Right now you’re probably rolling your eyes and saying, “Duh!” I mean, we all remember being a kid, right? And fat kids got picked on. However, a study published in the June 2010 issue of Pediatrics reported that being overweight increased a child’s risk of being bullied by 63 percent. Other factors such as race, gender and family socioeconomic status did not matter when children were overweight.
How Obese Kids Are Targeted
According to Northern Illinois University, appearance has been cited as the most common reason kids are targeted by bullies. Children may experience verbal and emotional abuse such as teasing, name calling and rude comments when they eat lunch or participate in gym class. Some children also experience physical abuse, although this is less common.
Bullying can occur anywhere, including in the classroom and in children’s own neighborhood, but most often it occurs in schools in areas where there is less supervision. Lunch rooms, play grounds, hallways between classes and restrooms are common locations where bullies attack or harass obese children. Bullying also often occurs on the school bus.
Harm Caused by Bullying
Obese children targeted by bullies may become reluctant to participate in physical education classes or to play outside. They may also turn to food as a way to deal with stress or anxiety. Of course, these things just make weight loss more difficult and the risks of childhood obesity are well-documented.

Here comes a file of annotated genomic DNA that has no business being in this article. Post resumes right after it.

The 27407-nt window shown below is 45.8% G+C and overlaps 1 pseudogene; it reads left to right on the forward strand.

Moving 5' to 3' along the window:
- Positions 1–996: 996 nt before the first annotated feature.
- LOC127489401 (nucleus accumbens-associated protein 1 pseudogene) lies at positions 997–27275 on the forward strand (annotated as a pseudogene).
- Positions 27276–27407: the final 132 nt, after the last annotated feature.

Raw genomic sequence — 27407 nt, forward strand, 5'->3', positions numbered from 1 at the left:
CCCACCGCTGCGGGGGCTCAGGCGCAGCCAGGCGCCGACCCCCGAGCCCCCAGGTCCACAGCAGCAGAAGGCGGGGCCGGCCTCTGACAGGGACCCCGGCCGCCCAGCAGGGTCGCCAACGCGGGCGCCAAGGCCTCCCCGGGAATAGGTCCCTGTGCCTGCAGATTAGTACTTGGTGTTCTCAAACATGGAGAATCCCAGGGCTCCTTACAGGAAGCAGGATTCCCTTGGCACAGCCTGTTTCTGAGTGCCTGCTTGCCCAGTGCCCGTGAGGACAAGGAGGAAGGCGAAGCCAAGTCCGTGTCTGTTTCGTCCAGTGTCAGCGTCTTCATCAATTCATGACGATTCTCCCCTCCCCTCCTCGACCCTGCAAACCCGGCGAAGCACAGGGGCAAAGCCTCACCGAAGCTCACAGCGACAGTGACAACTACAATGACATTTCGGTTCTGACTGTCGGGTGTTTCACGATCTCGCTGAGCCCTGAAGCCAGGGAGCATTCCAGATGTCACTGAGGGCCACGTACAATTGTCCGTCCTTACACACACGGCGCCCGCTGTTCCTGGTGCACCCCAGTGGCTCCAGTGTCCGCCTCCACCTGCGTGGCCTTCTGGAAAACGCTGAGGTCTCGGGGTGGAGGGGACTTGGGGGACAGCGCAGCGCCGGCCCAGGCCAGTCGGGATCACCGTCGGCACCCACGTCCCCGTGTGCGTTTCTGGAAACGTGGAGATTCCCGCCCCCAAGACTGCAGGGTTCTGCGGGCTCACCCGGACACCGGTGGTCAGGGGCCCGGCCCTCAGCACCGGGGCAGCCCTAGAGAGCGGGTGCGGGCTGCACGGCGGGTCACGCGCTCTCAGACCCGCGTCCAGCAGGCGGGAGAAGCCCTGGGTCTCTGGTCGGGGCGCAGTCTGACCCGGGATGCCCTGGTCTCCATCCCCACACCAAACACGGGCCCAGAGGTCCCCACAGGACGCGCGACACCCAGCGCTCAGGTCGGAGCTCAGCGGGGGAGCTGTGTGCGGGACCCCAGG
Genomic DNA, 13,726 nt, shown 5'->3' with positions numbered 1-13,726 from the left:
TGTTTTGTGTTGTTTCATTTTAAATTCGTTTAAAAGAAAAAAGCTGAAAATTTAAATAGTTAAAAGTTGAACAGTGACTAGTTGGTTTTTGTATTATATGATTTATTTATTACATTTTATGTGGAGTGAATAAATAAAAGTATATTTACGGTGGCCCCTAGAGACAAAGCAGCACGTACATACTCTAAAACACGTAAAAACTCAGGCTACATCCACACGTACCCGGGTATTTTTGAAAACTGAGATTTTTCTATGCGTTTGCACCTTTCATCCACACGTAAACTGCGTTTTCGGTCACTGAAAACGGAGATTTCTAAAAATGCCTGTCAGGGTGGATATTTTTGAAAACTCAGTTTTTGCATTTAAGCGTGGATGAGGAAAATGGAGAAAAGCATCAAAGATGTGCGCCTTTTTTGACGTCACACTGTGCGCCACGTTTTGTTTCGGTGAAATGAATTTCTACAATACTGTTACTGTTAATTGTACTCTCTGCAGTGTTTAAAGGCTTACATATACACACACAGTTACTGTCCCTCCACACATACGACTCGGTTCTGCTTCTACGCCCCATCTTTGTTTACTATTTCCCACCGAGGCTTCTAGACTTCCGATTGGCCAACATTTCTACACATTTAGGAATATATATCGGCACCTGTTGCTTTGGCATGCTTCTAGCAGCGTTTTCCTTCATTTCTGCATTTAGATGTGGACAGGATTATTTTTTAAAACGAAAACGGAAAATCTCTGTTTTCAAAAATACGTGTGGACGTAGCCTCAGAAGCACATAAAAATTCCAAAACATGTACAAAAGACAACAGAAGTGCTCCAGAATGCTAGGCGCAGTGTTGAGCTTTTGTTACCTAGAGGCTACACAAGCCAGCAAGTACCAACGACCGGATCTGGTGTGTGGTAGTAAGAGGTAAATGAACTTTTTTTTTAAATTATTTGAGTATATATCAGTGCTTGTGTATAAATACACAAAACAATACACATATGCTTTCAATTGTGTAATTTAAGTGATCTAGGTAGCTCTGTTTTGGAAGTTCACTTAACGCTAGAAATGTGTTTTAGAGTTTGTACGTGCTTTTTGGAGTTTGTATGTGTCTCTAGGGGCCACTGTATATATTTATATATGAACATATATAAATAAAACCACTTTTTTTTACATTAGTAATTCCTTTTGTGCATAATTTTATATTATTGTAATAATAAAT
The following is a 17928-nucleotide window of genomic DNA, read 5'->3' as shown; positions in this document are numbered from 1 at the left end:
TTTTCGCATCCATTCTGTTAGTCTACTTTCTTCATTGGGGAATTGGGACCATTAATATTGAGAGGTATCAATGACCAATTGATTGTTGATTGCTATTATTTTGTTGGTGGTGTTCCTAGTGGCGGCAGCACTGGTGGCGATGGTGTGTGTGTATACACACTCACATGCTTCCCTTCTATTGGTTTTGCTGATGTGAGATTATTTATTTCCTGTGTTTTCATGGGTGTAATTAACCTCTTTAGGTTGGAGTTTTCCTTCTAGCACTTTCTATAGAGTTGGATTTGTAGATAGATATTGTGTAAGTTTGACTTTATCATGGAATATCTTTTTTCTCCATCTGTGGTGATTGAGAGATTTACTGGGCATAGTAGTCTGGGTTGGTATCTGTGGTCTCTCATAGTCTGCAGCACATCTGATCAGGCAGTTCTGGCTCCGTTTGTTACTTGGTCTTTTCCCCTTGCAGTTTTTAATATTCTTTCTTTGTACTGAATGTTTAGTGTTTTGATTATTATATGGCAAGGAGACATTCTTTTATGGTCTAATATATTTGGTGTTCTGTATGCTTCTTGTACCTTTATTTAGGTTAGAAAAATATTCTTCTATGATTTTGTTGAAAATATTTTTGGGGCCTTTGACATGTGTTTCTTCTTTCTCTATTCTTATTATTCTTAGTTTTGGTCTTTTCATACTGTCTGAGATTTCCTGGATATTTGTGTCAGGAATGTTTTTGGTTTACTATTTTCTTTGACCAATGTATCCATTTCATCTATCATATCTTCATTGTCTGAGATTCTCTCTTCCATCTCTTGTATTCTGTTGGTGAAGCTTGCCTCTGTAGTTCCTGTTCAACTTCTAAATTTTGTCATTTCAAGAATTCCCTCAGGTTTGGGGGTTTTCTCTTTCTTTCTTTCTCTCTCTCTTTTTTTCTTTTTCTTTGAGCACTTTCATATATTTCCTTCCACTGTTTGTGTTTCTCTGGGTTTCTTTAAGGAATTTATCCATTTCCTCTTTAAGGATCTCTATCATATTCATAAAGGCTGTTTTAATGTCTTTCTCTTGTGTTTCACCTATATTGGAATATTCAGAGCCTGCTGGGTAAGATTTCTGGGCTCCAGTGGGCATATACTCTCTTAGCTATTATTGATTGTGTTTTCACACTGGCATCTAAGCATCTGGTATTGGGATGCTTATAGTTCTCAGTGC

Children that experience bullying on a regular basis may develop depression or anxiety disorders. They may even attempt or commit suicide, as recently happened with several teens at a high school in Mentor, Ohio.
Helping Obese Kids Targeted by Bullies
All schools should have comprehensive bully prevention programs. Parents can advocate for such a program if their child’s school does not already have one. Parents and educators should intervene immediately every time they witness bullying or whenever a child reports an incident of bullying. Bullies should receive services aimed at teaching them new behaviors and social skills and bullied children should receive counseling or supportive services to help them cope with the negative effects of the verbal and emotional abuse they have experienced.
Obese children should also receive education about nutrition, receive healthful meals and snacks and be encouraged to exercise or engage in pleasurable physical activity on a regular basis. However, adults should not blame obese children for being targeted by bullies and should not expect children to lose weight just to avoid being bullied. Losing weight is not the solution to bullying.
U.S. News and World Report. http://health.usnews.com/health-news/family-health/brain-and-behavior/articles/2010/05/03/bullies-target-obese-kids.html. Bullies Target Obese Kids.
Northern Illinois University. http://www.cedu.niu.edu/~shumow/iit/bullybustertimes.pdf. The Bully Buster Times.